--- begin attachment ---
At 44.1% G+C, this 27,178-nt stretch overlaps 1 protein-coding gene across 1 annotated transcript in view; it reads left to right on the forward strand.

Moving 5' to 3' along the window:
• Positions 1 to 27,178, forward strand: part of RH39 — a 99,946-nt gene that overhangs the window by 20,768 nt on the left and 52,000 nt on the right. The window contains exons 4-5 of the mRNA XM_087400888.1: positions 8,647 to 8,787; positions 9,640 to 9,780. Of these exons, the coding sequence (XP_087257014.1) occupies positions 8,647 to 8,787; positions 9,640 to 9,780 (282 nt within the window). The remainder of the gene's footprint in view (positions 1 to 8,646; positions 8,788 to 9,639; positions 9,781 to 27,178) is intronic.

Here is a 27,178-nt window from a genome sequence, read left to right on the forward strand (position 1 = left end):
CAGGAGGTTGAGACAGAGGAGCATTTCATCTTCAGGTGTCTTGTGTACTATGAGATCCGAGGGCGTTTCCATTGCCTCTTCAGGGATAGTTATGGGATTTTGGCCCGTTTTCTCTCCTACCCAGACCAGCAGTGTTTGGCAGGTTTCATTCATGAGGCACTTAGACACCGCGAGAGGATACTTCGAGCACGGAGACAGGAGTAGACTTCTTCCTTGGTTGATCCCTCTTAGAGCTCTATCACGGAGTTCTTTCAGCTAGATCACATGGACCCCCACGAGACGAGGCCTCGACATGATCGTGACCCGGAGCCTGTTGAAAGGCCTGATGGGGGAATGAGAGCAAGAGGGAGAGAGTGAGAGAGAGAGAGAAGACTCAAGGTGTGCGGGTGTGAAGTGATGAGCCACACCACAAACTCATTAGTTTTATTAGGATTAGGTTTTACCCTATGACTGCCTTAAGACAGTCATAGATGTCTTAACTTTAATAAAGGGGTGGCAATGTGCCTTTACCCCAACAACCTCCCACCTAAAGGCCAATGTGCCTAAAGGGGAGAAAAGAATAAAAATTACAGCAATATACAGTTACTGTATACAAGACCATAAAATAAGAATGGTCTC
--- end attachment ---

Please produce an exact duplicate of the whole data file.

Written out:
At 44.1% G+C, this 27,178-nt stretch overlaps 1 protein-coding gene across 1 annotated transcript in view; it reads left to right on the forward strand.

Moving 5' to 3' along the window:
• Positions 1 to 27,178, forward strand: part of RH39 — a 99,946-nt gene that overhangs the window by 20,768 nt on the left and 52,000 nt on the right. The window contains exons 4-5 of the mRNA XM_087400888.1: positions 8,647 to 8,787; positions 9,640 to 9,780. Of these exons, the coding sequence (XP_087257014.1) occupies positions 8,647 to 8,787; positions 9,640 to 9,780 (282 nt within the window). The remainder of the gene's footprint in view (positions 1 to 8,646; positions 8,788 to 9,639; positions 9,781 to 27,178) is intronic.

Here is a 27,178-nt window from a genome sequence, read left to right on the forward strand (position 1 = left end):
CAGGAGGTTGAGACAGAGGAGCATTTCATCTTCAGGTGTCTTGTGTACTATGAGATCCGAGGGCGTTTCCATTGCCTCTTCAGGGATAGTTATGGGATTTTGGCCCGTTTTCTCTCCTACCCAGACCAGCAGTGTTTGGCAGGTTTCATTCATGAGGCACTTAGACACCGCGAGAGGATACTTCGAGCACGGAGACAGGAGTAGACTTCTTCCTTGGTTGATCCCTCTTAGAGCTCTATCACGGAGTTCTTTCAGCTAGATCACATGGACCCCCACGAGACGAGGCCTCGACATGATCGTGACCCGGAGCCTGTTGAAAGGCCTGATGGGGGAATGAGAGCAAGAGGGAGAGAGTGAGAGAGAGAGAGAAGACTCAAGGTGTGCGGGTGTGAAGTGATGAGCCACACCACAAACTCATTAGTTTTATTAGGATTAGGTTTTACCCTATGACTGCCTTAAGACAGTCATAGATGTCTTAACTTTAATAAAGGGGTGGCAATGTGCCTTTACCCCAACAACCTCCCACCTAAAGGCCAATGTGCCTAAAGGGGAGAAAAGAATAAAAATTACAGCAATATACAGTTACTGTATACAAGACCATAAAATAAGAATGGTCTC